Balk, Deborah. 2017. WWS 594-0 - Urbanization, Migration and Climate Change. Princeton University
The authors combine sociodemographic information from the American Community Survey with toxicity-weighted chemical concentrations (Toxics Release Inventory) to model the relationship between toxin exposure and the relative population of recent immigrants across Public Use Microdata Areas (PUMAs, n = 2054) during 2005–2011 to investigate whether new international migrants in the U.S. are exposed to environmental hazards and how this pattern varies among immigrant subpopulations (e.g., Hispanics, Asian, European).
Bakhtsiyarava, M. and R. J. Nawrotzki. 2017. Environmental inequality and pollution advantage among immigrants in the United States. Applied Geography 81: 60-69.DOI: http://dx.doi.org/10.1016/j.apgeog.2017.02.013
The paper focuses on an analysis of climate and development policies covering those dealing with development notably the country’s Sixth Five Year Plan (2011-15) and Outline Perspective Plan (to 2021), as well as its Poverty Reduction Strategy Papers (PRSP) and the Millennium Development Goals (MDG) progress report; and policies that deal with disasters, notably the National Plan for Disaster Management (2010-15).
Martin, M., Y. h. Kang, M. Billah, T. Siddiqui, R. Black and D. Kniveton. 2017. Climate-influenced migration in Bangladesh: the need for a policy realignment. Development Policy Review, doi: 10.1111/dpr.12260DOI: http://dx.doi.org/10.1111/dpr.12260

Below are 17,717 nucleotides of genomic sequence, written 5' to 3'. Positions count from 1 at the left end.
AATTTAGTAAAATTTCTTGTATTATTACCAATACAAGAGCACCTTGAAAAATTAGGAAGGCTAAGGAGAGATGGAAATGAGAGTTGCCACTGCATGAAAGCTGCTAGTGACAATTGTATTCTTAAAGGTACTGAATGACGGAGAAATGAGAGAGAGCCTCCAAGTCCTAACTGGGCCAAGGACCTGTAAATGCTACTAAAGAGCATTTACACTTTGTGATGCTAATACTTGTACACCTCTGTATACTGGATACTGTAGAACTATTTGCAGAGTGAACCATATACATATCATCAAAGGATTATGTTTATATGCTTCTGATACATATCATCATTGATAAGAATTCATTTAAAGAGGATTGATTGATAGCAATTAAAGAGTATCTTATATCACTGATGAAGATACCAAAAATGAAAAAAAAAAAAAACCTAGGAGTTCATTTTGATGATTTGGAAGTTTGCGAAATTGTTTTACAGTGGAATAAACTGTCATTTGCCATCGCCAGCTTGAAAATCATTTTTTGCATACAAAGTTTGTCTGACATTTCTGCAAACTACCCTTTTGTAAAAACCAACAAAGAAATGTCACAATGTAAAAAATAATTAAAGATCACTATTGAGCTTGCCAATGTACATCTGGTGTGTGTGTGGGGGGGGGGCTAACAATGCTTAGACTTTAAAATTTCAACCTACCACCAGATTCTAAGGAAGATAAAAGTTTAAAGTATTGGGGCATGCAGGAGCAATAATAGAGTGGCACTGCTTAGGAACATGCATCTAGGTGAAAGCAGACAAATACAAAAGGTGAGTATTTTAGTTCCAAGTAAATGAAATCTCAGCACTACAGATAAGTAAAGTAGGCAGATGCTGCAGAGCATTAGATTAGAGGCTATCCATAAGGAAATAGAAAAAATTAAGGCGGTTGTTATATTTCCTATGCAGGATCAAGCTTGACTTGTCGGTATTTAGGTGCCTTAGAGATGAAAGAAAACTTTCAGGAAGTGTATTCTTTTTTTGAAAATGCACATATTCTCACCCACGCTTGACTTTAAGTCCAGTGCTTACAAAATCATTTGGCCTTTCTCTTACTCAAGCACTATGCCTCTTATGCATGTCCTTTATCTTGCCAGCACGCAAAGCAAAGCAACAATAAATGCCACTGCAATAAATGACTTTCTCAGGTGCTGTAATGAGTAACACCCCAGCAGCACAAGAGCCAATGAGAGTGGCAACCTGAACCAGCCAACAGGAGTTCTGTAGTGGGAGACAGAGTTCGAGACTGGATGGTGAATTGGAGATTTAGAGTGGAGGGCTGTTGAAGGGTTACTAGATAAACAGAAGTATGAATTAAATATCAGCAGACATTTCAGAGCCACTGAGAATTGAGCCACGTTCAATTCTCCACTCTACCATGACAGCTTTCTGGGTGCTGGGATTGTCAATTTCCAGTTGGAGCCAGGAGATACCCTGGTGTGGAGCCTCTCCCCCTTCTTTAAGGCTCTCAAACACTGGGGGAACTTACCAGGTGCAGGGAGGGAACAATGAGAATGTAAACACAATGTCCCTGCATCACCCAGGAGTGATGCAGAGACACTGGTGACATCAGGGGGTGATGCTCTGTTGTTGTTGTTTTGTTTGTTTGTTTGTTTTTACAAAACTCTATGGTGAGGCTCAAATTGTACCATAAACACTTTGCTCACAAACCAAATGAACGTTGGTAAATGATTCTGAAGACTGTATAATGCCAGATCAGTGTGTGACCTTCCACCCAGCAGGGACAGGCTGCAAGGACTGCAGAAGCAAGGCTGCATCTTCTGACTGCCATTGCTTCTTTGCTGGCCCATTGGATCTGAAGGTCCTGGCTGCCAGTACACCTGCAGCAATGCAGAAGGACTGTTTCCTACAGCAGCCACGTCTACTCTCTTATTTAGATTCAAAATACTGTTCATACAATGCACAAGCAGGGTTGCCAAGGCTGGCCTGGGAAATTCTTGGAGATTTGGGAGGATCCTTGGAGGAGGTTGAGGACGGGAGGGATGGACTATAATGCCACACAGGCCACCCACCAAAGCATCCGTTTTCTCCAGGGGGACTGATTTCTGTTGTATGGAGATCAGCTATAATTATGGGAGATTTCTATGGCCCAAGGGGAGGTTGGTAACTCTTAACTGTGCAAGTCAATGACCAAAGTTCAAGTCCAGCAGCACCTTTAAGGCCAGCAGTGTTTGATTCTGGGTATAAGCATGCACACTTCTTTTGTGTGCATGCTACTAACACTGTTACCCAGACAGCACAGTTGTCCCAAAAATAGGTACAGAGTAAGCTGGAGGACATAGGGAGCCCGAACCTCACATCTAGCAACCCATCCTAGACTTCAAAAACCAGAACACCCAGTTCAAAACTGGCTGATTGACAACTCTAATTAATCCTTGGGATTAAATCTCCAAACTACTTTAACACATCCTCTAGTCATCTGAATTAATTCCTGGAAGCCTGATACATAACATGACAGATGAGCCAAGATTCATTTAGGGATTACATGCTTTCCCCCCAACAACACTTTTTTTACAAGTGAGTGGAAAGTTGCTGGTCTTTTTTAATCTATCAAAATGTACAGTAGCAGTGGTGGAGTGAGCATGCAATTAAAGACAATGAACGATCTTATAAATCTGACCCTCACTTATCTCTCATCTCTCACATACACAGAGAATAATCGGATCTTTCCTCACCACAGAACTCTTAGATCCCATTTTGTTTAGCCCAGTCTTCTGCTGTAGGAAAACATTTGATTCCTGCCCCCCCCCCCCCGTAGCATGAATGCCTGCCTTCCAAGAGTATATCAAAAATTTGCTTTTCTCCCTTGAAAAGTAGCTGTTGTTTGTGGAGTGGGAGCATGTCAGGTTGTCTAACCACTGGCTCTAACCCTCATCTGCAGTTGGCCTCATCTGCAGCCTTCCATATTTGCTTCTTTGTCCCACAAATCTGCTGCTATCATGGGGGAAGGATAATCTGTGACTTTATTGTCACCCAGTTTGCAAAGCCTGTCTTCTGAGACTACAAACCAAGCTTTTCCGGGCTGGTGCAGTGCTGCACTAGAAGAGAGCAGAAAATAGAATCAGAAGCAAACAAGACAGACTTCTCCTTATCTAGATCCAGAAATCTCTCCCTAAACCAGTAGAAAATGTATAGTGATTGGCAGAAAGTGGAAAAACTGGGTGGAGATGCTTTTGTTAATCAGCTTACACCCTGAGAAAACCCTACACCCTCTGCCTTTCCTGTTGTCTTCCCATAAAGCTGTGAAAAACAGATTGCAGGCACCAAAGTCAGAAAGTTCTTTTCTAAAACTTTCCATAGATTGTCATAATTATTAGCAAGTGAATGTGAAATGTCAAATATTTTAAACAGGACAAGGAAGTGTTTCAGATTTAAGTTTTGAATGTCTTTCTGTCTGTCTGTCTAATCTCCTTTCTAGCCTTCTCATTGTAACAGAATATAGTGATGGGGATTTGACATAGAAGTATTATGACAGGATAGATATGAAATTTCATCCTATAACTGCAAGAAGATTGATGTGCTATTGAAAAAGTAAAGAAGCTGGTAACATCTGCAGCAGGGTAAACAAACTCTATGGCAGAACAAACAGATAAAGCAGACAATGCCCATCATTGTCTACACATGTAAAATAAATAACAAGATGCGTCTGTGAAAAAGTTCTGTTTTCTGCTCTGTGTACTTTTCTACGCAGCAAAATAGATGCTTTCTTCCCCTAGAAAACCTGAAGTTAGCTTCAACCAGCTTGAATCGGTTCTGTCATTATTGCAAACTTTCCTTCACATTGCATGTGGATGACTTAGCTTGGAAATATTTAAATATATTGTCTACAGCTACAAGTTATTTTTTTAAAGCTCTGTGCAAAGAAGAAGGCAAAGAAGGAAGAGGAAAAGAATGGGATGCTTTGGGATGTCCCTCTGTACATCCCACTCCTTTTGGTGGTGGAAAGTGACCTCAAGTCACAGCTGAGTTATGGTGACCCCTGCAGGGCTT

Exploring short-term and long-term time frames in Australian population carrying capacity assessment
The author developed an Australian-orientated model, the Carrying Capacity Dashboard to explore temporal flexibility in resource-based carrying capacity modelling. The model offers users the ability to choose projected time frames of between one and 150 years for a variety of landscape scales and consumption patterns.
Lane, M. 2017. Exploring short-term and long-term time frames in Australian population carrying capacity assessment. Population and Environment 38(3): 309-324.DOI: http://dx.doi.org/10.1007/s11111-016-0264-9
Course Syllabus. This course focuses on the relationship between human population and the environment. Students will learn about diverse populations, recent dynamics of world population, their effects on the global environmental systems, and reciprocal effects of environment on population growth and spatial distribution. In order to understand the current patterns of population growth, students will study the history of human populations and how characteristics of humans led to increased abundance of resources and high population growth. The course will also include case studies of human groups/societies that thrived or disappeared when faced with specific environmental conditions. Future changes in population and environmental conditions will be also studied so students will be able to understand and work with the idea of global, sustainable human society.
SOC 4312.Population and Environment. Department of Sociology, Anthropology and Social Work, texas Tech University
The study answers threee three research questions: (1) Are the effects of climatic conditions on mortality independent from those of social conditions? (2) If yes, do these climatic effects vary spatially in the US? (3) If there are spatial variations of climatic associations in the US, how are they distributed?
Yang, T.-C. and L. Jensen. 2017. Climatic conditions and human mortality: spatial and regional variation in the United States. Population and Environment 38(3): 261-285DOI: http://dx.doi.org/10.1007/s11111-016-0262-y